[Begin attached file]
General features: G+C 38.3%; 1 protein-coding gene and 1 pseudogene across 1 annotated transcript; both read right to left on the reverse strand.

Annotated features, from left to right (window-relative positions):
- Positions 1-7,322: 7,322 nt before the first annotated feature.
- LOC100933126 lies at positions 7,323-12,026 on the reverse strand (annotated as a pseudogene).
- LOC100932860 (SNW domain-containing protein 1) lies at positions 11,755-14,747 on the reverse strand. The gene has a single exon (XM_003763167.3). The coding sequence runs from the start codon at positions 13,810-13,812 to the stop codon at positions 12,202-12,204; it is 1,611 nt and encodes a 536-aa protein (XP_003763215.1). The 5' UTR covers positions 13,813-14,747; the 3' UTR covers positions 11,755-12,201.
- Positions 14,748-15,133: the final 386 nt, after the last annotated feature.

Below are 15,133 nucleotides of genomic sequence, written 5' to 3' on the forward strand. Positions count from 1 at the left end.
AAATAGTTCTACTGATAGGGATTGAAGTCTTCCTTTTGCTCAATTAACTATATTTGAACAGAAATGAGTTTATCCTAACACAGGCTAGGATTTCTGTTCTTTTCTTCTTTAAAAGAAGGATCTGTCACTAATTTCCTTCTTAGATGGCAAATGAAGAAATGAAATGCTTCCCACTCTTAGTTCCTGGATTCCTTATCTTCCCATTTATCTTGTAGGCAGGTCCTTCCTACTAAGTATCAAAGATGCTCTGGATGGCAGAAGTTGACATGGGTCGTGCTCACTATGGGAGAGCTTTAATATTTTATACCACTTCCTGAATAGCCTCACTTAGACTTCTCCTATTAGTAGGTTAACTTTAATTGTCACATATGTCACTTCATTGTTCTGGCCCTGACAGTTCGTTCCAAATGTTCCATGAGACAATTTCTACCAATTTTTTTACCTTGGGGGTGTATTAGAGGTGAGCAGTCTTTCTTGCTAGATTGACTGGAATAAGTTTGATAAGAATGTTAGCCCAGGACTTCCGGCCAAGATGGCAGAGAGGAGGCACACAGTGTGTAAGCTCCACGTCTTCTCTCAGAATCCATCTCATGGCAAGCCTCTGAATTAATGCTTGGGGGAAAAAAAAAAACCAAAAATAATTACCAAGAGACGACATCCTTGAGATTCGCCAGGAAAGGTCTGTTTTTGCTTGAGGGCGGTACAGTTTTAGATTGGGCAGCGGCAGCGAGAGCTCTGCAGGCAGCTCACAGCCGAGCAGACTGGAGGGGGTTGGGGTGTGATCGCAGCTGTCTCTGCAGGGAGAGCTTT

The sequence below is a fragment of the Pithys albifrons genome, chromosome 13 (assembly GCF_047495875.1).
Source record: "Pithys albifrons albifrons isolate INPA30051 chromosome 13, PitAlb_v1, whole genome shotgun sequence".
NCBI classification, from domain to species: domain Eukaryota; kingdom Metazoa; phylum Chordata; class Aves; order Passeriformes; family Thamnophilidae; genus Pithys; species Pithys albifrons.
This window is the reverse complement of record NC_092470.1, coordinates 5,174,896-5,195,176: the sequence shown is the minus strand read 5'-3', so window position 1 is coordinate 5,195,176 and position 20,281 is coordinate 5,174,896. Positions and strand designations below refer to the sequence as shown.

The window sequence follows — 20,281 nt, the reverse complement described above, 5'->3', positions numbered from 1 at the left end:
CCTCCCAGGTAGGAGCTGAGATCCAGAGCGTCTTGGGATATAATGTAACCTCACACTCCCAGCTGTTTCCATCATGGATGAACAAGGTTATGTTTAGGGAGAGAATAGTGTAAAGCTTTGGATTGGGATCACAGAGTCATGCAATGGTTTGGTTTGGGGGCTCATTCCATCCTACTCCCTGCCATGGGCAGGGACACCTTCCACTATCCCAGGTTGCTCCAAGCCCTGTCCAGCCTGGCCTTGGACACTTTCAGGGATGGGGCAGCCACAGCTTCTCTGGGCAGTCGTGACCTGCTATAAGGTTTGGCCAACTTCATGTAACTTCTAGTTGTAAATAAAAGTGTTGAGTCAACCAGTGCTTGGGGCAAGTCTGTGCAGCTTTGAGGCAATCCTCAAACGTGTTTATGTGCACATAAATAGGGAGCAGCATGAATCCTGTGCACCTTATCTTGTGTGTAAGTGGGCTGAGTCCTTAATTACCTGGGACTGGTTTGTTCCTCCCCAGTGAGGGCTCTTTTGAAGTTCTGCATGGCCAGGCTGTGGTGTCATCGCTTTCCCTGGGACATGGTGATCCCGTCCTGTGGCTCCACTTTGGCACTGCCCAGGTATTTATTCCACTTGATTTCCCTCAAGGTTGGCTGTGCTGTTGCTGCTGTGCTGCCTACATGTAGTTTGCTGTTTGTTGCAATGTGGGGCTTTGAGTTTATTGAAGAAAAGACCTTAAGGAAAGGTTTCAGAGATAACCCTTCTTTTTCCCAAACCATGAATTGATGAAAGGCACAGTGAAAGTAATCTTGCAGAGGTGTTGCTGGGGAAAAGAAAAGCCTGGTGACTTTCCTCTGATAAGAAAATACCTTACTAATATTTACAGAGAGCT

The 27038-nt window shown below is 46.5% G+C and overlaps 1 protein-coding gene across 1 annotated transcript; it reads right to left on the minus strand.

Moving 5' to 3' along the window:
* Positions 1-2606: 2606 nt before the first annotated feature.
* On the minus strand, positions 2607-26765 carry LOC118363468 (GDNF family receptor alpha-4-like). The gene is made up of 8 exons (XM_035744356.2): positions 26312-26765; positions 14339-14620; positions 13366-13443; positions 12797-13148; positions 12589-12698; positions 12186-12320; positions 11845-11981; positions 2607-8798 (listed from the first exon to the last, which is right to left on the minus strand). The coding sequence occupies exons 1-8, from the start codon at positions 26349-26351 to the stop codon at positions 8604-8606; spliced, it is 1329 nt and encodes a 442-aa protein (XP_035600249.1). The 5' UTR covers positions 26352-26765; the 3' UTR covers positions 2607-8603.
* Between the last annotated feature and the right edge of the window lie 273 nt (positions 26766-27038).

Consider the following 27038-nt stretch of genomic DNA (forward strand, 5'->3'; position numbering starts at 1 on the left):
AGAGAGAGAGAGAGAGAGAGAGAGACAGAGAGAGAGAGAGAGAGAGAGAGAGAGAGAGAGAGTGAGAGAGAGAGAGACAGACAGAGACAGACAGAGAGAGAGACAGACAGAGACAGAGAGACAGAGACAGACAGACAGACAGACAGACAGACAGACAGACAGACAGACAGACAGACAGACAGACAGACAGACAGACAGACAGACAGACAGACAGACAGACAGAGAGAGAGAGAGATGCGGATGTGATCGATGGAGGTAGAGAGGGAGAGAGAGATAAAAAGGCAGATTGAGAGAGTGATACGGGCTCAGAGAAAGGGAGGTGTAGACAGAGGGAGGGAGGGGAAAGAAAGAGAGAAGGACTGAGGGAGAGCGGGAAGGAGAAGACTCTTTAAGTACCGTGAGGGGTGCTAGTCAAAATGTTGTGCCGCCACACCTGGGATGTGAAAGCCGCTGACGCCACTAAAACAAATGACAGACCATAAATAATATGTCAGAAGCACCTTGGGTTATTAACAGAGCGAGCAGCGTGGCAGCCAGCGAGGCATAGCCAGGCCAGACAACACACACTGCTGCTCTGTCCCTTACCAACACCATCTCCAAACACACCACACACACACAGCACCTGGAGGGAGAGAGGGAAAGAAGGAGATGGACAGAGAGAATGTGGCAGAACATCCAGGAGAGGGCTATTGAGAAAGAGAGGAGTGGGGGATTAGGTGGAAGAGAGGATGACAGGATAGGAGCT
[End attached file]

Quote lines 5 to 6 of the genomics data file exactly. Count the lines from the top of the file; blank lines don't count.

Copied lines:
- LOC100932860 (SNW domain-containing protein 1) lies at positions 11,755-14,747 on the reverse strand. The gene has a single exon (XM_003763167.3). The coding sequence runs from the start codon at positions 13,810-13,812 to the stop codon at positions 12,202-12,204; it is 1,611 nt and encodes a 536-aa protein (XP_003763215.1). The 5' UTR covers positions 13,813-14,747; the 3' UTR covers positions 11,755-12,201.
- Positions 14,748-15,133: the final 386 nt, after the last annotated feature.